BEIJING — Directors, writers, venture capitalists and sundry celebs gathered in an Imax theater in a Wanda cineplex in downtown Beijing recently for the launch of a 3D pic about Cui Jian, China’s most popular and controversial rock star.

The 3D concert movie, “Transcendence,” shot in the Workers Gymnasium, is interspersed with footage from 1986, a heady time of swift social change. The people attending the premiere sang along to every word of Cui’s most famous song, “Nothing to My Name” — exactly 26 years after he first sang it.

The song became the anthem of the democracy movement of 1989, which drew its inspiration from student demonstrations of the time, until it was systematically crushed in cities around China, most famously in Beijing’s Tiananmen Square. Cui Jian was banned for years, and ultimately “rehabilitated” seven years ago.

“Personally, when I first heard that song I had, quite literally, nothing to my name,” says Bai Qiang, who financed and produced the film. “Today we are so much better off, not just concerning money, but we have all reached different goals. But we are still asking ourselves, is this what we were looking for? Do we now have something to our name?”

This may be an apt time for a film that considers upheaval, with political life in a state of flux as the nation prepares for a leadership transition expected later this year. There are rumors that the 18th Communist Party Congress could be delayed because of ongoing factional fighting after the purging of Bo Xilai, the former Communist Party chief of Chongqing.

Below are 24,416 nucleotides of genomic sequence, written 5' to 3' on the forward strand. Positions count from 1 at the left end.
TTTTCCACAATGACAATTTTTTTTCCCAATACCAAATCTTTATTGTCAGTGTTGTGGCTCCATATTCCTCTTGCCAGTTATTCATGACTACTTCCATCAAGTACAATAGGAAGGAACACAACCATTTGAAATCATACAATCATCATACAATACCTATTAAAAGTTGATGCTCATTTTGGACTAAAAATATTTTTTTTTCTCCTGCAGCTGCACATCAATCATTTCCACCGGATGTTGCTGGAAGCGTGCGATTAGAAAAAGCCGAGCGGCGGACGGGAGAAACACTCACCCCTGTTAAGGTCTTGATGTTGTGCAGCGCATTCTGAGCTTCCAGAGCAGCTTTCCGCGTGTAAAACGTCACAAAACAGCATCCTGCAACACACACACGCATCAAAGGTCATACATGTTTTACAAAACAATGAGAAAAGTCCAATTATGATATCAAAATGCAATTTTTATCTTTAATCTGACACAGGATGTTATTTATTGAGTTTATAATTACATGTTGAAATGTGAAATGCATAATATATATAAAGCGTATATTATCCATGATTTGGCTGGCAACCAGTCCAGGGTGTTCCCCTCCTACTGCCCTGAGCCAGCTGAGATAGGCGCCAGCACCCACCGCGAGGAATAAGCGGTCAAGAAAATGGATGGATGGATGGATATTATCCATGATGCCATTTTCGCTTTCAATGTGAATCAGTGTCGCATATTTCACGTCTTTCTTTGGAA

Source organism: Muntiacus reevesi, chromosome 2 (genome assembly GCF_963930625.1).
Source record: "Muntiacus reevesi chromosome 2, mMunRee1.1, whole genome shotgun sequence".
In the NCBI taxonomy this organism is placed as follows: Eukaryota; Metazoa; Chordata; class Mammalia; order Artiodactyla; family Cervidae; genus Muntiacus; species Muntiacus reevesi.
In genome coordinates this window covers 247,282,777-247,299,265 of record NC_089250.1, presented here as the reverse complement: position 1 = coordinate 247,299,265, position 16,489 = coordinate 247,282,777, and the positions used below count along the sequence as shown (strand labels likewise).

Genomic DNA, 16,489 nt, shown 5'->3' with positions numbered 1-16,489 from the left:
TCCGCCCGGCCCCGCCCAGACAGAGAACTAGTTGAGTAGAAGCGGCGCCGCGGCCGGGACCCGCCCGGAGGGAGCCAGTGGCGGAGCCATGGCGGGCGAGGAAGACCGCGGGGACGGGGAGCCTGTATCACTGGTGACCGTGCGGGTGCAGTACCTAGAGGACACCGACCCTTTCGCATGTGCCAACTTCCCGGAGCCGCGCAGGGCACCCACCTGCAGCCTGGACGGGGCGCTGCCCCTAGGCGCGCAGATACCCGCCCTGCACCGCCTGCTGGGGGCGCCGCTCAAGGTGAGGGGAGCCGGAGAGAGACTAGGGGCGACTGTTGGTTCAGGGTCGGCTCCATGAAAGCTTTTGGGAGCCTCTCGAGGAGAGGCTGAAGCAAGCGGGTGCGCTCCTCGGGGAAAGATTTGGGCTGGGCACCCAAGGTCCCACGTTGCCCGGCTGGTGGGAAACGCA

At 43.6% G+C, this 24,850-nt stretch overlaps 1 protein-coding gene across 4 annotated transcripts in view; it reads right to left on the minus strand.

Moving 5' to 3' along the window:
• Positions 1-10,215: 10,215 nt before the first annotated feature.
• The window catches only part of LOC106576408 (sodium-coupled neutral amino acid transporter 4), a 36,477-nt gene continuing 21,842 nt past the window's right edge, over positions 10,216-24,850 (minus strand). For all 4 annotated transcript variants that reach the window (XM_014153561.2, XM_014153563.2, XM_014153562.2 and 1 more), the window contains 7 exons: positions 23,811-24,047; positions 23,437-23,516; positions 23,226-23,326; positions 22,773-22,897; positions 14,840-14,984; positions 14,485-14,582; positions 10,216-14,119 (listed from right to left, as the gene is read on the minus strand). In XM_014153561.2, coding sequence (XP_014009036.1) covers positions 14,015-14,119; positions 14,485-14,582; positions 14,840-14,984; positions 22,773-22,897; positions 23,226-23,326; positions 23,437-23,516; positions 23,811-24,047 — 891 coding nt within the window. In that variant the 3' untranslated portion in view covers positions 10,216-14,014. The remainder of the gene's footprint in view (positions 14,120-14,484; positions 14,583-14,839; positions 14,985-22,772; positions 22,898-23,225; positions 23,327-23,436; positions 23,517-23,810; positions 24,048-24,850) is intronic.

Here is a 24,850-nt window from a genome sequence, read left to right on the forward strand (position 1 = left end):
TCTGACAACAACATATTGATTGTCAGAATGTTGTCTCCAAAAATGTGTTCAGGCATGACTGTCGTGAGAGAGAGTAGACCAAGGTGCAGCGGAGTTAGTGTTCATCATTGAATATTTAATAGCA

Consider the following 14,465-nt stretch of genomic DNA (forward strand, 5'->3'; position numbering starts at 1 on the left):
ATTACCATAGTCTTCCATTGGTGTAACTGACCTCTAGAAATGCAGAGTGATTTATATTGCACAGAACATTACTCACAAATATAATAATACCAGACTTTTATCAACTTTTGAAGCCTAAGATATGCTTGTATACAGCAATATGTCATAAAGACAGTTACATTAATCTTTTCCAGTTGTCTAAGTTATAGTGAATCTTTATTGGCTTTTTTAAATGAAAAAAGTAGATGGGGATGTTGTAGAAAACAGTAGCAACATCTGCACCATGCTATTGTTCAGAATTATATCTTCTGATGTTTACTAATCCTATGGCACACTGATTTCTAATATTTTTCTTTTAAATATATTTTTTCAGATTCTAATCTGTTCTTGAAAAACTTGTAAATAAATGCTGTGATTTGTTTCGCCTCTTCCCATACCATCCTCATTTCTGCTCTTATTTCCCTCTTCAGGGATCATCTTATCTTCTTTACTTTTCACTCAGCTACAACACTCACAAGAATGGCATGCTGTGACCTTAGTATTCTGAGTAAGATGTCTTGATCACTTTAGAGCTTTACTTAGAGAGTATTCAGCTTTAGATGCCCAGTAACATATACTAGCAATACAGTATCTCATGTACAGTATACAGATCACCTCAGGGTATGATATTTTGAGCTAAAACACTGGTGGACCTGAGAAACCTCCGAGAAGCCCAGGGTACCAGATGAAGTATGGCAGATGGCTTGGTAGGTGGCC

Among those who attended the film’s premiere were Andrew Yan, managing director of Softbank Asia Infrastructure Fund, and China’s most successful venture capitalist; popular CCTV anchor Zhu Dan; the pic’s director, Ning Hao; and investor Xue Manzi, a Red Guard at age 13 before escaping to the U.S., where he became a New York property developer.

Chinese auds love the 3D experience, and Bai hopes to woo younger viewers to the movie, even though Cui might not have quite the same appeal to a younger generation raised on pop from Hong Kong and Taiwan.

Bai was careful to follow the rules and censorship requirements of the Film Bureau when making his film.

“We want today’s kids to watch this movie — to take 75 minutes out of their busy lives and to feel some of the strength,” he says. “When we were young, we had spirit. Where’s the happiness today?”

Cui did the music for helmer Ning’s latest project, “Guns and Roses.”

“I’ve been a fan for 20 years; I was excited to work with him,” Ning says. “You could say he wrote the music for my film, but my movie was made for his music.”